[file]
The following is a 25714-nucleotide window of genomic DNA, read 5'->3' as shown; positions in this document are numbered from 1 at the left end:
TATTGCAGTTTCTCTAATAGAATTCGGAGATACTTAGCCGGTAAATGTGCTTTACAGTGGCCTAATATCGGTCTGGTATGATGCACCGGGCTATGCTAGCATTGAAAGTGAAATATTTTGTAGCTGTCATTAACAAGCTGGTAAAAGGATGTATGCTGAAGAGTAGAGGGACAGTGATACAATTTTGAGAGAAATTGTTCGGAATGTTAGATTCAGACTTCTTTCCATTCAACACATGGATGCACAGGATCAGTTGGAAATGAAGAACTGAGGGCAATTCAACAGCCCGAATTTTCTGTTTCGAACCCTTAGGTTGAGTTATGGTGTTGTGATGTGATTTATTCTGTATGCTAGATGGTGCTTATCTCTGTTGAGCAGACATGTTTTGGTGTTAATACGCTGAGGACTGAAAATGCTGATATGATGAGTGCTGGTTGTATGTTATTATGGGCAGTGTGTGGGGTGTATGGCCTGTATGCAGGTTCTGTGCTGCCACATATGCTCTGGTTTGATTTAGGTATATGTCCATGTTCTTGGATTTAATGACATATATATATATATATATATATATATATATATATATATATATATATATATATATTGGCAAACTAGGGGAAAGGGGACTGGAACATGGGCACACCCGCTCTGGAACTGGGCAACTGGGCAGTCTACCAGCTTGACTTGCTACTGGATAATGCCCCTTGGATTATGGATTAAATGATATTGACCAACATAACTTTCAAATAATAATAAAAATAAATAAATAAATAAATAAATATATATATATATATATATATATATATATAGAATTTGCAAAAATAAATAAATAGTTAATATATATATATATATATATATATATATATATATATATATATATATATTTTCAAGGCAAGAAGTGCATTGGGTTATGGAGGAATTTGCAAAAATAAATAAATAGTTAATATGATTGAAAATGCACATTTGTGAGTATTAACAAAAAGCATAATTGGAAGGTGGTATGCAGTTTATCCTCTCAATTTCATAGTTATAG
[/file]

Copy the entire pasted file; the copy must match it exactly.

The following is a 25714-nucleotide window of genomic DNA, read 5'->3' as shown; positions in this document are numbered from 1 at the left end:
TATTGCAGTTTCTCTAATAGAATTCGGAGATACTTAGCCGGTAAATGTGCTTTACAGTGGCCTAATATCGGTCTGGTATGATGCACCGGGCTATGCTAGCATTGAAAGTGAAATATTTTGTAGCTGTCATTAACAAGCTGGTAAAAGGATGTATGCTGAAGAGTAGAGGGACAGTGATACAATTTTGAGAGAAATTGTTCGGAATGTTAGATTCAGACTTCTTTCCATTCAACACATGGATGCACAGGATCAGTTGGAAATGAAGAACTGAGGGCAATTCAACAGCCCGAATTTTCTGTTTCGAACCCTTAGGTTGAGTTATGGTGTTGTGATGTGATTTATTCTGTATGCTAGATGGTGCTTATCTCTGTTGAGCAGACATGTTTTGGTGTTAATACGCTGAGGACTGAAAATGCTGATATGATGAGTGCTGGTTGTATGTTATTATGGGCAGTGTGTGGGGTGTATGGCCTGTATGCAGGTTCTGTGCTGCCACATATGCTCTGGTTTGATTTAGGTATATGTCCATGTTCTTGGATTTAATGACATATATATATATATATATATATATATATATATATATATATATATATATATATATTGGCAAACTAGGGGAAAGGGGACTGGAACATGGGCACACCCGCTCTGGAACTGGGCAACTGGGCAGTCTACCAGCTTGACTTGCTACTGGATAATGCCCCTTGGATTATGGATTAAATGATATTGACCAACATAACTTTCAAATAATAATAAAAATAAATAAATAAATAAATAAATATATATATATATATATATATATATATATAGAATTTGCAAAAATAAATAAATAGTTAATATATATATATATATATATATATATATATATATATATATATATATATTTTCAAGGCAAGAAGTGCATTGGGTTATGGAGGAATTTGCAAAAATAAATAAATAGTTAATATGATTGAAAATGCACATTTGTGAGTATTAACAAAAAGCATAATTGGAAGGTGGTATGCAGTTTATCCTCTCAATTTCATAGTTATAG